Legislature pursues healthcare exchange on its own schedule

Dec 10, 2011

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BOB BECK (Host): A health insurance exchange is a set of state-regulated and standardized health care plans, from which individuals may purchase health insurance that is eligible for Federal subsidies.  The idea is to make it easier for businesses and individuals to go on-line and find insurance that might work for them.  Federal law says all exchanges must be fully certified and operational by January 1, 2014. If states don’t create them, the federal government will run it.  The feds will also determine if a state is set to run an exchange by January first of 2013.  But Wyoming’s Joint Health and Labor committee has submitted a bill to keep anyone, including the governor from setting up an exchange before April of 2013.  Despite that move, many lawmakers still think an exchange might be a good idea. 

STEVE LOFTIN: It’s something that I spend days and days and days on.  Because actually health insurance has become a big part of my business expense.

BECK: That’s Businessman Steve Loftin of 71 Construction in Casper telling the legislature’s Joint Health and Labor committee that a health exchange would help a number of small businesses in Wyoming.  Loftin is not necessarily in favor of the federal health care law.

LOFTIN: We feel like we are in Jurassic Park, and there is this huge pile of poop and we are digging through it.  And we find these little things that we can use out of this Obama Care and I think a health exchange is one of those little pieces we find.

BECK: Loftin says the ability to find insurance that might have a rating associated with it would be a great benefit for the state.  That’s at least part of the goal of an exchange.  As state consultant Christian Jones explains, it should make things easier.

CHRISTIAN JONES: The idea was that a health insurance exchange was like a farmers market.  You can go to one place and find a host of different offerings.

BECK: Representative Elaine Harvey is sold.  She co-chairs the Joint Health and Labor committee.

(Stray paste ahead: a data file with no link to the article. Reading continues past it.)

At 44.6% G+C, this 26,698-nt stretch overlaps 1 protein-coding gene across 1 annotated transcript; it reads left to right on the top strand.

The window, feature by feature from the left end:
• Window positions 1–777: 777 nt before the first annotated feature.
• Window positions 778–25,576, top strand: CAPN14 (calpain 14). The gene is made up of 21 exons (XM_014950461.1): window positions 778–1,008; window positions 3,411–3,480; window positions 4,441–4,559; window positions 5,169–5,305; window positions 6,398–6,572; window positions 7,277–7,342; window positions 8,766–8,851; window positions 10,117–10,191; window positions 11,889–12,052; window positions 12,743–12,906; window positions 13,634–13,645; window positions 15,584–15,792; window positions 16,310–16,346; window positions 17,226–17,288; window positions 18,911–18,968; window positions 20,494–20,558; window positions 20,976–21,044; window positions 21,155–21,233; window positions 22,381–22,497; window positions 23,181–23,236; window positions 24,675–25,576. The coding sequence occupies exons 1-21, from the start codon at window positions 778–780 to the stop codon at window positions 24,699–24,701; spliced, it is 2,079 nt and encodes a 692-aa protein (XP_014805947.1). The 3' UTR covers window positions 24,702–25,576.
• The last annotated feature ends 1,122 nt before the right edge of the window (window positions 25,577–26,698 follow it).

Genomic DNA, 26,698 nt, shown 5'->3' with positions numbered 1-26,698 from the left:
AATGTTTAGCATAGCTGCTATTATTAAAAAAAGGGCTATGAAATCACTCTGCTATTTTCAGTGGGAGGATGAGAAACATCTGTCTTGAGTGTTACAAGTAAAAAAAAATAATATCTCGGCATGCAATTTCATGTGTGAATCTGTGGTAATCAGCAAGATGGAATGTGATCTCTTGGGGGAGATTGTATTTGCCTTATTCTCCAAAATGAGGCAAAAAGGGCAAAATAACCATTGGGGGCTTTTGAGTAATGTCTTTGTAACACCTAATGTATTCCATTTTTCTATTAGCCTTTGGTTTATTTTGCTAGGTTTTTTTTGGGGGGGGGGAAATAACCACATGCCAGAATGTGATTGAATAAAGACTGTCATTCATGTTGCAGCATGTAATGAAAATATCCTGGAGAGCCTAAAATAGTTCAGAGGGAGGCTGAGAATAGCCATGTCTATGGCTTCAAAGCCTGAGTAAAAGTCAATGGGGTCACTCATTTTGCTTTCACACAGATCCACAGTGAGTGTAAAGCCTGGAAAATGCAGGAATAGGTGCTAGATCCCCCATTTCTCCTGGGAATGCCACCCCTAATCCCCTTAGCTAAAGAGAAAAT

ELAINE HARVEY: I think it is about the most organized way to look at buying insurance that I’ve ever seen.  And that was the first hook that drew my attention,  I said, I think we should look at this.

BECK: Standing outside a recent hearing on a Wyoming insurance exchange, Harvey noted that the biggest challenge is what a state run plan would look like.  She notes that many legislators are interested in an exchange that is separate from the federal health care law known as the affordable care act.  The state of Utah went ahead and developed its own exchange.  But there are questions. Insurance costs would likely go up, because there will be a new set of standards every provider will have to follow, so should the state provide the same subsidies to those with low incomes, the federal government was prepared to provide?  Senator John Schiffer is a traditionally conservative spender.  But he’d be willing to support spending more if the state could realize some other savings.

JOHN SCHIFFER: If we move more people into an insurance coverage they can afford.  What we are doing is probably diminishing, I hope, the amount of calls on emergency care for hospitals, the unfunded care they are having to provide.  Gee, if a person’s insured, you have solved that problem.

BECK: While other states are racing to get an exchange plan together by the start of next year, committee members say they have too many unanswered questions.  Jackson Representative Keith Gingery says they’ve decided it’s ok if they are behind, as long as they craft a good plan.

GINGERY: It’s such a difficult thing, because you look at one part of it and it’s a domino effect to other parts.  So we are trying very hard to understand it right now.  So I think right now where we are act is getting educated on the issue fully and I don’t see us making any policy decisions, this particular year.

BECK: The committee recommended that the full legislature support delaying the start of any plan till at least April of 2013.  That gives the committee time to craft a Wyoming plan and to also see what the courts and congress eventually do to the federal health care law.  It also would keep the governor from moving ahead with his own approach.  But many on the committee say they do want to keep working on the plan, but they’d like to do this without federal involvement.